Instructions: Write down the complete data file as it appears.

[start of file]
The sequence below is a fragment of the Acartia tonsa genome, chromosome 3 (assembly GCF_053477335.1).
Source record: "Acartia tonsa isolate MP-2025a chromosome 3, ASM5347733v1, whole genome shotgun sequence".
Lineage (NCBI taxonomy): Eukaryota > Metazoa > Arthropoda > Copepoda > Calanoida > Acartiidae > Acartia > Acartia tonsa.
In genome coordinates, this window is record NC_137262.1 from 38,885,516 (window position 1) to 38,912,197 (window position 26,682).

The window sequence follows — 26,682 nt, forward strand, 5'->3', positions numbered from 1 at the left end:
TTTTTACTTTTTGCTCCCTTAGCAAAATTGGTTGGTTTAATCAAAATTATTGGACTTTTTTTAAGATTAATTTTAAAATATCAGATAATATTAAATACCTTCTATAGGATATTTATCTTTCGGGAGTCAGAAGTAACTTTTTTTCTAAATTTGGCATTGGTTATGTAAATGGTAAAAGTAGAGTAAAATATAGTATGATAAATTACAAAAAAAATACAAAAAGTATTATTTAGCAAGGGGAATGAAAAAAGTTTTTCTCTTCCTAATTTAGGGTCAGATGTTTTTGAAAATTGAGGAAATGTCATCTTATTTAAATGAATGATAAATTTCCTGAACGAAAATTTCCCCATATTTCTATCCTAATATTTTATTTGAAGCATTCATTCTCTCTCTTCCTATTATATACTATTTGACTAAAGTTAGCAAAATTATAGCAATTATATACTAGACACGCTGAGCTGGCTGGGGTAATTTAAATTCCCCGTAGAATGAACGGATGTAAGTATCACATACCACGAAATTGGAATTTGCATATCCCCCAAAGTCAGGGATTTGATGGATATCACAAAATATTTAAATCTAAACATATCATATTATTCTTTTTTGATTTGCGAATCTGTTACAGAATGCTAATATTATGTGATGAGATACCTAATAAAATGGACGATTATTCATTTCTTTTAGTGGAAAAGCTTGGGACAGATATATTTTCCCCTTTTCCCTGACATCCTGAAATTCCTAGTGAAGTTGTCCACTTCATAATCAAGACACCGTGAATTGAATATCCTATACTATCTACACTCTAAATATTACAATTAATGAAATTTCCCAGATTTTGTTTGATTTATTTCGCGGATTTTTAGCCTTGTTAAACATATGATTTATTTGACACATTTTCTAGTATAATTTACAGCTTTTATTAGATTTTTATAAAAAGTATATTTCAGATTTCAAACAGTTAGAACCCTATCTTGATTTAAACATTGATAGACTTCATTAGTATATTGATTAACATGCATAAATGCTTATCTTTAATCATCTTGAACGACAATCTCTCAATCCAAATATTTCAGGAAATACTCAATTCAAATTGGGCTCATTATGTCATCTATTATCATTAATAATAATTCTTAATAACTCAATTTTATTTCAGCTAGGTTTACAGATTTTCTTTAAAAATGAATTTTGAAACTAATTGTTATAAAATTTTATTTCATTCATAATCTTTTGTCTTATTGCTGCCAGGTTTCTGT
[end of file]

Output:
The sequence below is a fragment of the Acartia tonsa genome, chromosome 3 (assembly GCF_053477335.1).
Source record: "Acartia tonsa isolate MP-2025a chromosome 3, ASM5347733v1, whole genome shotgun sequence".
Lineage (NCBI taxonomy): Eukaryota > Metazoa > Arthropoda > Copepoda > Calanoida > Acartiidae > Acartia > Acartia tonsa.
In genome coordinates, this window is record NC_137262.1 from 38,885,516 (window position 1) to 38,912,197 (window position 26,682).

The window sequence follows — 26,682 nt, forward strand, 5'->3', positions numbered from 1 at the left end:
TTTTTACTTTTTGCTCCCTTAGCAAAATTGGTTGGTTTAATCAAAATTATTGGACTTTTTTTAAGATTAATTTTAAAATATCAGATAATATTAAATACCTTCTATAGGATATTTATCTTTCGGGAGTCAGAAGTAACTTTTTTTCTAAATTTGGCATTGGTTATGTAAATGGTAAAAGTAGAGTAAAATATAGTATGATAAATTACAAAAAAAATACAAAAAGTATTATTTAGCAAGGGGAATGAAAAAAGTTTTTCTCTTCCTAATTTAGGGTCAGATGTTTTTGAAAATTGAGGAAATGTCATCTTATTTAAATGAATGATAAATTTCCTGAACGAAAATTTCCCCATATTTCTATCCTAATATTTTATTTGAAGCATTCATTCTCTCTCTTCCTATTATATACTATTTGACTAAAGTTAGCAAAATTATAGCAATTATATACTAGACACGCTGAGCTGGCTGGGGTAATTTAAATTCCCCGTAGAATGAACGGATGTAAGTATCACATACCACGAAATTGGAATTTGCATATCCCCCAAAGTCAGGGATTTGATGGATATCACAAAATATTTAAATCTAAACATATCATATTATTCTTTTTTGATTTGCGAATCTGTTACAGAATGCTAATATTATGTGATGAGATACCTAATAAAATGGACGATTATTCATTTCTTTTAGTGGAAAAGCTTGGGACAGATATATTTTCCCCTTTTCCCTGACATCCTGAAATTCCTAGTGAAGTTGTCCACTTCATAATCAAGACACCGTGAATTGAATATCCTATACTATCTACACTCTAAATATTACAATTAATGAAATTTCCCAGATTTTGTTTGATTTATTTCGCGGATTTTTAGCCTTGTTAAACATATGATTTATTTGACACATTTTCTAGTATAATTTACAGCTTTTATTAGATTTTTATAAAAAGTATATTTCAGATTTCAAACAGTTAGAACCCTATCTTGATTTAAACATTGATAGACTTCATTAGTATATTGATTAACATGCATAAATGCTTATCTTTAATCATCTTGAACGACAATCTCTCAATCCAAATATTTCAGGAAATACTCAATTCAAATTGGGCTCATTATGTCATCTATTATCATTAATAATAATTCTTAATAACTCAATTTTATTTCAGCTAGGTTTACAGATTTTCTTTAAAAATGAATTTTGAAACTAATTGTTATAAAATTTTATTTCATTCATAATCTTTTGTCTTATTGCTGCCAGGTTTCTGT